Eats with the Hatter 

The Mad Hatter Tea Room & Cafe

Quaint is probably the first word that comes to mind when trying to describe The Mad Hatter Tea Room. A relatively small house converted into a restaurant, there is plenty of charm, with old hardwood floors and friendly service that does well even in the cramped quarters. And that doesn't just mean the dining area; the kitchen at The Mad Hatter is among the smallest I've seen in a functioning restaurant. Sure, we had a food arrival delay on an unexpectedly busy day, but what impressed me was how much of the food was made in house.

The menu covers the well-trodden ground of a standard breakfast and lunch establishment with most of the dishes taken to a level above the typical diner. One of these was the open faced meatloaf sandwich ($9.75) which was a strong comfort food lunch offering. The smothered meatloaf had a rice-based filler and was studded with fresh mozzarella. The flavorful beef and caramelized onion gravy with plenty of parsley on top really stood out, and the texture of the loaf itself was aided by a hard sear. It wasn't mind blowing but the dish was executed well overall.

The Duchess ($8) benedict, featuring a banger, is one of the seven versions of eggs benedict on the menu and another well executed dish. Hollandaise sauce is the most often messed up part of an eggs benedict and this one was damn close to being perfect. The sauce was nicely emulsified and savory with herbs (parsley I think) but could have used some lemon for brightness. The banger sausage, in this case an emulsified, lightly smoky link, was a positive substitution from the basic Canadian bacon in texture and flavor. In lieu of a large flat top the potatoes were oven roasted to a nice crisp which was a substitution of necessity, but not one that was unwelcomed.

The Challah French toast ($6) was under-soaked with the vanilla scented custard, but its eggy bread still offered a good, dense texture. I think Challah is one of the better breads for French toast, and thankfully Mad Hatter offered an option for local maple syrup ($1.75) from Cummings Maple Farm in Palmyra. The restaurant served the syrup in a small glass bottle and my wife and I were able to take the leftover deliciousness home, which was a nice touch.

A couple of the menu items that we had during our lunch didn't work as well, though. The Cobb Salad ($8) was nicely split into separate portions for us, but the overall package just didn't pop with flavor. I did appreciate that the ranch dressing was made in house although it would have been better served being more assertively seasoned and the avocado pureed into it to make a smooth dressing. Other than the fantastically crispy bacon, everything was a bit washed out. The Rabbit's Veggies Pannini ($8) was less a burger than a loose formation of rice, black beans, and red peppers. The flavors were fine, but I think it could go further if it were formulated more as a grilled cheese with the cheese used as kind of a binder.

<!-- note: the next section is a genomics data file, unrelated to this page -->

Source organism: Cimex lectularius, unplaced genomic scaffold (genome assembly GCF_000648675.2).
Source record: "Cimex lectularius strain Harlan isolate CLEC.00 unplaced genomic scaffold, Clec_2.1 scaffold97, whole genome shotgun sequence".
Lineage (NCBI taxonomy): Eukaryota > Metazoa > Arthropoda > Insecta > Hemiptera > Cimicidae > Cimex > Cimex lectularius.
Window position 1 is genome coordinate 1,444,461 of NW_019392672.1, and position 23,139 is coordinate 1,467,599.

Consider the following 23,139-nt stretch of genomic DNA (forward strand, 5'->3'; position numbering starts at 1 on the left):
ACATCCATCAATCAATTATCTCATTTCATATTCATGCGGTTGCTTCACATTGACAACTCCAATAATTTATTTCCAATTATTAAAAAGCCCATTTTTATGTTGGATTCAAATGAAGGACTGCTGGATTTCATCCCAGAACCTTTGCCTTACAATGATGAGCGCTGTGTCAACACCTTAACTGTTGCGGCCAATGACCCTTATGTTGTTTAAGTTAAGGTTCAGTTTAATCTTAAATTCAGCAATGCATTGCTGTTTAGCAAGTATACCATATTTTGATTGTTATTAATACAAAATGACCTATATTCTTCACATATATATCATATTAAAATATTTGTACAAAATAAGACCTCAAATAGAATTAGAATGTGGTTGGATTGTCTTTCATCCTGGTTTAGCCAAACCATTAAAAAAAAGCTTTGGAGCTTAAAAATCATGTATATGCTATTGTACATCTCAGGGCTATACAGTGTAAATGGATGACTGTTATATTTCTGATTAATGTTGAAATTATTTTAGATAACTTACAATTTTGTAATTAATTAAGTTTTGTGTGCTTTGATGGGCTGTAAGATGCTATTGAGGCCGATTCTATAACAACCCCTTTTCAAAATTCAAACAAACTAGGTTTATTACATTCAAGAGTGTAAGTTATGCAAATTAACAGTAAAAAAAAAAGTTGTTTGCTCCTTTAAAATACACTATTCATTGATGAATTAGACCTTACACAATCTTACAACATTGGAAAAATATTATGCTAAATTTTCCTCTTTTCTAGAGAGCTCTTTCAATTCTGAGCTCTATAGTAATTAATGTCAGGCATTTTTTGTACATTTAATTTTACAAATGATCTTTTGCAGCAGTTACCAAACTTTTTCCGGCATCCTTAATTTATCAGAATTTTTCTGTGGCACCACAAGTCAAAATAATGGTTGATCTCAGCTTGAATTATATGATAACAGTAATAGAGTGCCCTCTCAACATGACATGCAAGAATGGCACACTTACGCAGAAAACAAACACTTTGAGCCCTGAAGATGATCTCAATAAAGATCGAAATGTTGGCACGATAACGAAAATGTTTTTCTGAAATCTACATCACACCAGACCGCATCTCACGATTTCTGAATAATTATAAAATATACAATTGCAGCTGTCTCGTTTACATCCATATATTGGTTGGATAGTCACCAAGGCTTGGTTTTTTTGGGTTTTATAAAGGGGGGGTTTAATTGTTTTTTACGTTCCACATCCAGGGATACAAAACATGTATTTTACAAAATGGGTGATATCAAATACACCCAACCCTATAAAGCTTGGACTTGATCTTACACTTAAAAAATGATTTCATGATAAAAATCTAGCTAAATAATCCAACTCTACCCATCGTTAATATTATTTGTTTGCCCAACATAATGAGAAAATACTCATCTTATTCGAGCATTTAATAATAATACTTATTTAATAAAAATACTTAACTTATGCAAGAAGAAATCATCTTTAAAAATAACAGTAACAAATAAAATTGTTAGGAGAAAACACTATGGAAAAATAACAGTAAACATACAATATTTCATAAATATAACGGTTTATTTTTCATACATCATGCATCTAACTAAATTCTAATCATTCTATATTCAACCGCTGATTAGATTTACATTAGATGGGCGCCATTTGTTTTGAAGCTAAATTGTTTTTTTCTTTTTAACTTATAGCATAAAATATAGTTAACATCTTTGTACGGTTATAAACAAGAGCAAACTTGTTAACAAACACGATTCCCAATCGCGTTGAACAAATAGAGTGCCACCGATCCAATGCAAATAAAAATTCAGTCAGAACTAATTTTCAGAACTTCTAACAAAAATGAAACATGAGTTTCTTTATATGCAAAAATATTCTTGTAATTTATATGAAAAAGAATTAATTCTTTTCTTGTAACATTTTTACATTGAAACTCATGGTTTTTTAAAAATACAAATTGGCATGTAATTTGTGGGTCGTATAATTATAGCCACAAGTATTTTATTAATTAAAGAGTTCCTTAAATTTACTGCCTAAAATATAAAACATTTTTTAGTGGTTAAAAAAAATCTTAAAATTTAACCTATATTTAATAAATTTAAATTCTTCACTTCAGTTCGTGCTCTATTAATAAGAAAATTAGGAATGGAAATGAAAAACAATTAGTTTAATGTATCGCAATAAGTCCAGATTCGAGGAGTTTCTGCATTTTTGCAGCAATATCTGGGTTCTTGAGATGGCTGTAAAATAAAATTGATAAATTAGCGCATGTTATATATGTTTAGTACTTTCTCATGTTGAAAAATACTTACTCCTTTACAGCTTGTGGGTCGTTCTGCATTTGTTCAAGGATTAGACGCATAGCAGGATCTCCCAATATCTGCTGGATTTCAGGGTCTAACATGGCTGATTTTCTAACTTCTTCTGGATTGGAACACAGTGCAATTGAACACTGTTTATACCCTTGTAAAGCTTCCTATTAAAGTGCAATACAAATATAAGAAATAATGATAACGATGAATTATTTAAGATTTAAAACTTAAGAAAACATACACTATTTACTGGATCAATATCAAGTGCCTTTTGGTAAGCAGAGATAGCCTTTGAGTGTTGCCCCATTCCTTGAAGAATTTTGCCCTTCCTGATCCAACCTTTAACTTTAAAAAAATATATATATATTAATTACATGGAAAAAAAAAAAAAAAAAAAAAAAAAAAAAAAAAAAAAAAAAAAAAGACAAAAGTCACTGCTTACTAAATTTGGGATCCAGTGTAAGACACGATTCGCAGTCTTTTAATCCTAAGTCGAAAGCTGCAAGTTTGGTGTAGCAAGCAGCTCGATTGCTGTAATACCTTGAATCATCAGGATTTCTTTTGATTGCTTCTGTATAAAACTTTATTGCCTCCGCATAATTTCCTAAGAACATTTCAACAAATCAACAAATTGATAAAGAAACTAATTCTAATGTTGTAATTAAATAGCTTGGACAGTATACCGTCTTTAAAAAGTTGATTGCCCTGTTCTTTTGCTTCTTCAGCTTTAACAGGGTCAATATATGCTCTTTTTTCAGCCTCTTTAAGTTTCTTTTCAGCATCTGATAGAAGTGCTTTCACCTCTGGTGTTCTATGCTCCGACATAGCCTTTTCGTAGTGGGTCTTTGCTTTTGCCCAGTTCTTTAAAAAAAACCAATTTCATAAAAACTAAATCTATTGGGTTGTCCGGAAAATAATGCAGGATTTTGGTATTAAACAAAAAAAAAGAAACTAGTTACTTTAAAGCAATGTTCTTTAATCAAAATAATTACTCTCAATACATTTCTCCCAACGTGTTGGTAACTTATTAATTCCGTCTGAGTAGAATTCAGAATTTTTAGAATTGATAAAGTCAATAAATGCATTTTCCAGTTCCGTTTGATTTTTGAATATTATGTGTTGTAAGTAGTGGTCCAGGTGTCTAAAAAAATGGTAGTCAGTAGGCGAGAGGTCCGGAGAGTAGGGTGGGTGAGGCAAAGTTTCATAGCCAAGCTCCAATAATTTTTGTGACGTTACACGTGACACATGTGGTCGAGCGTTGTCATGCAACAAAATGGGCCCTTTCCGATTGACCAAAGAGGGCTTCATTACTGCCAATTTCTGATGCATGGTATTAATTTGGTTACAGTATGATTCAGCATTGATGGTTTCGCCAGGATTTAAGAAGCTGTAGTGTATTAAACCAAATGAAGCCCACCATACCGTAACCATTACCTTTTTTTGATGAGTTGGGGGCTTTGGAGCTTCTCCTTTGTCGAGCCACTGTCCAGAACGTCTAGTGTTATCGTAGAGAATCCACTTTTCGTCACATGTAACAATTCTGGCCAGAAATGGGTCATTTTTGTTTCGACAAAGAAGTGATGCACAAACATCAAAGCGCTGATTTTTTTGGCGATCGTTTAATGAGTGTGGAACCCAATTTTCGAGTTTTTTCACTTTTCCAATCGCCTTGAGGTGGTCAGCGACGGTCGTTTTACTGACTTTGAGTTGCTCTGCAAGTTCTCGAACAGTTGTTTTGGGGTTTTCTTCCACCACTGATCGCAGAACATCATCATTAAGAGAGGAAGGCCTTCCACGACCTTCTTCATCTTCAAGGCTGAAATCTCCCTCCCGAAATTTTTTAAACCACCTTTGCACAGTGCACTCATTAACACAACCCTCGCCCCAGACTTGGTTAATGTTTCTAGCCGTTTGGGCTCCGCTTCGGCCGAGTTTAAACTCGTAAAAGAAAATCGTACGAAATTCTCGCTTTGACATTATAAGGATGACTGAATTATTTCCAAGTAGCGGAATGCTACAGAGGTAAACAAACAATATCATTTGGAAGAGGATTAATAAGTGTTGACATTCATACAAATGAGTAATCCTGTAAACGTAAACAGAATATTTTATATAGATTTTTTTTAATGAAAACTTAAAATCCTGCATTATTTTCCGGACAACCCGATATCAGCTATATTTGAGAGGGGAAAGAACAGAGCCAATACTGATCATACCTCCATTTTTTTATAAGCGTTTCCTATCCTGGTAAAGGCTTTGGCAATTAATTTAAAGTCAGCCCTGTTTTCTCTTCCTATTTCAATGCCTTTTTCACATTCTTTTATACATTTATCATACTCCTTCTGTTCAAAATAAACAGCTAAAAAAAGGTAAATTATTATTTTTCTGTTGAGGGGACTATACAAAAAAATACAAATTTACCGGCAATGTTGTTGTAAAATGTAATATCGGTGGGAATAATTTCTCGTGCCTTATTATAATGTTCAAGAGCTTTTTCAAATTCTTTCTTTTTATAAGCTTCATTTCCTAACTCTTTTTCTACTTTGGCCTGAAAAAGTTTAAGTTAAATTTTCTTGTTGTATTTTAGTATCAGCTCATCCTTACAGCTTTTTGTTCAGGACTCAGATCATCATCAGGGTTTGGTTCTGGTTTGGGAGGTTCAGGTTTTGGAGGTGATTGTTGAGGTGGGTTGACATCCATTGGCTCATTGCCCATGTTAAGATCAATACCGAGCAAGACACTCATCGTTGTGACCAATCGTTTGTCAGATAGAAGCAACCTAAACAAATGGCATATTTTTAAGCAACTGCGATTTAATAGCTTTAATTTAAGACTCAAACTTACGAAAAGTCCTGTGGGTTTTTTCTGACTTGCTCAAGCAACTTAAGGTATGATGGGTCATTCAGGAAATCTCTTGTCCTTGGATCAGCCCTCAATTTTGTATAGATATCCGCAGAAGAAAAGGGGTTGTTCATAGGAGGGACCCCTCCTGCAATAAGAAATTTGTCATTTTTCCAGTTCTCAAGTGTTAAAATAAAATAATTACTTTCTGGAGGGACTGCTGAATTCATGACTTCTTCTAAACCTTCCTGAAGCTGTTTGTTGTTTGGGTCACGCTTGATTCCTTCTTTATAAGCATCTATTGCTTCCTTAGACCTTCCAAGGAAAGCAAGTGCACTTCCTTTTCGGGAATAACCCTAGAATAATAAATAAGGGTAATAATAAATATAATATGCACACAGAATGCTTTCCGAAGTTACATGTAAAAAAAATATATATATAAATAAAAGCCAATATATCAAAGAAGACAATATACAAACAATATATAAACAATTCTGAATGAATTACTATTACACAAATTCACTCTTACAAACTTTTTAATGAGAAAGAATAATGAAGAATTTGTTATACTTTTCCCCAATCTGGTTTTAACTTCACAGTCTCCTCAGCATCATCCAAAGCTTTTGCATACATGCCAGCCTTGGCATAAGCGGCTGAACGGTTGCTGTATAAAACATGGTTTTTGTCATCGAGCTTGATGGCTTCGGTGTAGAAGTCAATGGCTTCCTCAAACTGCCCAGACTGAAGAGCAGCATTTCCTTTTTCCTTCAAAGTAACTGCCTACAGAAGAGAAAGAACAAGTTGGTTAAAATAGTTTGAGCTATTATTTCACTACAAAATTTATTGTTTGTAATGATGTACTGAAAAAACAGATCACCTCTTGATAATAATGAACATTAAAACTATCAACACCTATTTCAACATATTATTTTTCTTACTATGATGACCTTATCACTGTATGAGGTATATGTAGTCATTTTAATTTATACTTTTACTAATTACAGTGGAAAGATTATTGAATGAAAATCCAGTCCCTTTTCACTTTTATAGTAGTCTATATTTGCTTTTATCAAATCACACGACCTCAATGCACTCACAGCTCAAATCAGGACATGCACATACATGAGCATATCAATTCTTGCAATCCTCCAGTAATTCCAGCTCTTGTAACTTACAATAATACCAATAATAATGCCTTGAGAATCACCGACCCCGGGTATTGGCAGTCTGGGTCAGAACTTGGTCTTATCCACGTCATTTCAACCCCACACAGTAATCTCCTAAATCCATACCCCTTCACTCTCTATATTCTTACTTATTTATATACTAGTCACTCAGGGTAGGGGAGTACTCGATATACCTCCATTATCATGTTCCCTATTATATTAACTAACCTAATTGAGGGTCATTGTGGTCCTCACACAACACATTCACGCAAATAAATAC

Of course, tea is a huge part of what The Mad Hatter Tea Room is all about. It has quite a large selection of teas from Divinitea out of Schenectady. The tea is served loose leaf ($2.35) and is brewed at the table in a fine mesh infuser which leads to a very clean cup. Refills of hot water are available so you can brew a second or third pot to see how the flavors change in each extraction. Of the three different blends we tried, the hibiscus peppermint white was my favorite. The vibrantly colored hibiscus adds a fruity sour bite that works well with the peppermint forward blend and was refreshing. A black cherry blend had strong aromatics that didn't overpower the taste, and the white vanilla chai was a light mix but all the warm flavors you'd expect were there. I was impressed by the balance in all three tea blends.

An option that we didn't get a chance to try was Mad Hatter's High Tea offered Tuesday through Saturday at 3:30 p.m. It is reservation only and features tea service on fine china and food offerings that include scones, clotted cream, finger sandwiches, and some other small eats. This would be a nice relaxing time out for a group with a touch of that British charm.

And that stands for the restaurant as whole as well. It offers catering and parties and specifically mention bridal or baby showers and birthday tea parties as options. I would definitely recommend it for events like that or if you just want a simple homemade meal out. On your way out, you should grab some of the restaurant's house baked goods as well. My wife and I really enjoyed the thin toffee crunchy cookie and the palmier. Both were not as sweet as many desserts and had great textural crunch. A full baked goods case is there to satisfy your sweet tooth during your meal or take some on a road trip like we did.

You can read more from Chris Lindstrom or listen to his podcast on his food blog, Share any dining tips with him on Twitter and Instagram @stromie.

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